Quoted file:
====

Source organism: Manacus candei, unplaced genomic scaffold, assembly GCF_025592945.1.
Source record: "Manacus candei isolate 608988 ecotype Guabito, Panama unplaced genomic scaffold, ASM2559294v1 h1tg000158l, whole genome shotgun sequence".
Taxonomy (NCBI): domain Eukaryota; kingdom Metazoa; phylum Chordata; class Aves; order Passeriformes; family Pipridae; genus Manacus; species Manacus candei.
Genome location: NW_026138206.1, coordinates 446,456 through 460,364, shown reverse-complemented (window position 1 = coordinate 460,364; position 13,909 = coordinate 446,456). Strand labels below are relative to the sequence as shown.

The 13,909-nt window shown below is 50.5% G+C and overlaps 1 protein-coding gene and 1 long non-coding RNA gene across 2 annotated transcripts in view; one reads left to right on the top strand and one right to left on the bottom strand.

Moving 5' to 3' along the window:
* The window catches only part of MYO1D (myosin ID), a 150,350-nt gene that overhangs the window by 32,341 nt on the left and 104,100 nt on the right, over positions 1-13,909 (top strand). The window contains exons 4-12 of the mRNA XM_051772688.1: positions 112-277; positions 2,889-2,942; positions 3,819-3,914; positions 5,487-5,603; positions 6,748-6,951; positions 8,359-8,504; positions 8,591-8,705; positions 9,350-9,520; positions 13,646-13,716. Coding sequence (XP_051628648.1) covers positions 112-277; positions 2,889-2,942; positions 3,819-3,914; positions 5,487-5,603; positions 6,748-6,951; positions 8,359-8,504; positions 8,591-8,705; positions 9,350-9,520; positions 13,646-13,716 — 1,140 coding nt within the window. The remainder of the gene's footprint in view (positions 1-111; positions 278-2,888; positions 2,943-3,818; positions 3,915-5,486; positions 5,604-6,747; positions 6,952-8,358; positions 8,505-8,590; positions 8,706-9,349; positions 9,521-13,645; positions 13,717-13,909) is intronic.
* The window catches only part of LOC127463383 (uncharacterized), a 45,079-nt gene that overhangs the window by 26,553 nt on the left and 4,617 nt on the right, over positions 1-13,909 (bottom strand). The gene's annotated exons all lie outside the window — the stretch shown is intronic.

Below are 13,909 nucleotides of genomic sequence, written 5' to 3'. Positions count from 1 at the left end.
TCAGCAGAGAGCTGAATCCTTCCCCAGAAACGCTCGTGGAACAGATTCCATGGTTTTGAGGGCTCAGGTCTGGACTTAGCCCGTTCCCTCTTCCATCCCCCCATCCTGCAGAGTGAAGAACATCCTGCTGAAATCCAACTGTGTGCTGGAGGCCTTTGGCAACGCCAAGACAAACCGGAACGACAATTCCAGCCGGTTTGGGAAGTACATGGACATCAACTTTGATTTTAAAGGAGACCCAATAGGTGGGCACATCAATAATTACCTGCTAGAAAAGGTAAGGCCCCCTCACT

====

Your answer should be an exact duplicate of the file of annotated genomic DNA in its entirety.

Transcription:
Source organism: Manacus candei, unplaced genomic scaffold, assembly GCF_025592945.1.
Source record: "Manacus candei isolate 608988 ecotype Guabito, Panama unplaced genomic scaffold, ASM2559294v1 h1tg000158l, whole genome shotgun sequence".
Taxonomy (NCBI): domain Eukaryota; kingdom Metazoa; phylum Chordata; class Aves; order Passeriformes; family Pipridae; genus Manacus; species Manacus candei.
Genome location: NW_026138206.1, coordinates 446,456 through 460,364, shown reverse-complemented (window position 1 = coordinate 460,364; position 13,909 = coordinate 446,456). Strand labels below are relative to the sequence as shown.

The 13,909-nt window shown below is 50.5% G+C and overlaps 1 protein-coding gene and 1 long non-coding RNA gene across 2 annotated transcripts in view; one reads left to right on the top strand and one right to left on the bottom strand.

Moving 5' to 3' along the window:
* The window catches only part of MYO1D (myosin ID), a 150,350-nt gene that overhangs the window by 32,341 nt on the left and 104,100 nt on the right, over positions 1-13,909 (top strand). The window contains exons 4-12 of the mRNA XM_051772688.1: positions 112-277; positions 2,889-2,942; positions 3,819-3,914; positions 5,487-5,603; positions 6,748-6,951; positions 8,359-8,504; positions 8,591-8,705; positions 9,350-9,520; positions 13,646-13,716. Coding sequence (XP_051628648.1) covers positions 112-277; positions 2,889-2,942; positions 3,819-3,914; positions 5,487-5,603; positions 6,748-6,951; positions 8,359-8,504; positions 8,591-8,705; positions 9,350-9,520; positions 13,646-13,716 — 1,140 coding nt within the window. The remainder of the gene's footprint in view (positions 1-111; positions 278-2,888; positions 2,943-3,818; positions 3,915-5,486; positions 5,604-6,747; positions 6,952-8,358; positions 8,505-8,590; positions 8,706-9,349; positions 9,521-13,645; positions 13,717-13,909) is intronic.
* The window catches only part of LOC127463383 (uncharacterized), a 45,079-nt gene that overhangs the window by 26,553 nt on the left and 4,617 nt on the right, over positions 1-13,909 (bottom strand). The gene's annotated exons all lie outside the window — the stretch shown is intronic.

Below are 13,909 nucleotides of genomic sequence, written 5' to 3'. Positions count from 1 at the left end.
TCAGCAGAGAGCTGAATCCTTCCCCAGAAACGCTCGTGGAACAGATTCCATGGTTTTGAGGGCTCAGGTCTGGACTTAGCCCGTTCCCTCTTCCATCCCCCCATCCTGCAGAGTGAAGAACATCCTGCTGAAATCCAACTGTGTGCTGGAGGCCTTTGGCAACGCCAAGACAAACCGGAACGACAATTCCAGCCGGTTTGGGAAGTACATGGACATCAACTTTGATTTTAAAGGAGACCCAATAGGTGGGCACATCAATAATTACCTGCTAGAAAAGGTAAGGCCCCCTCACT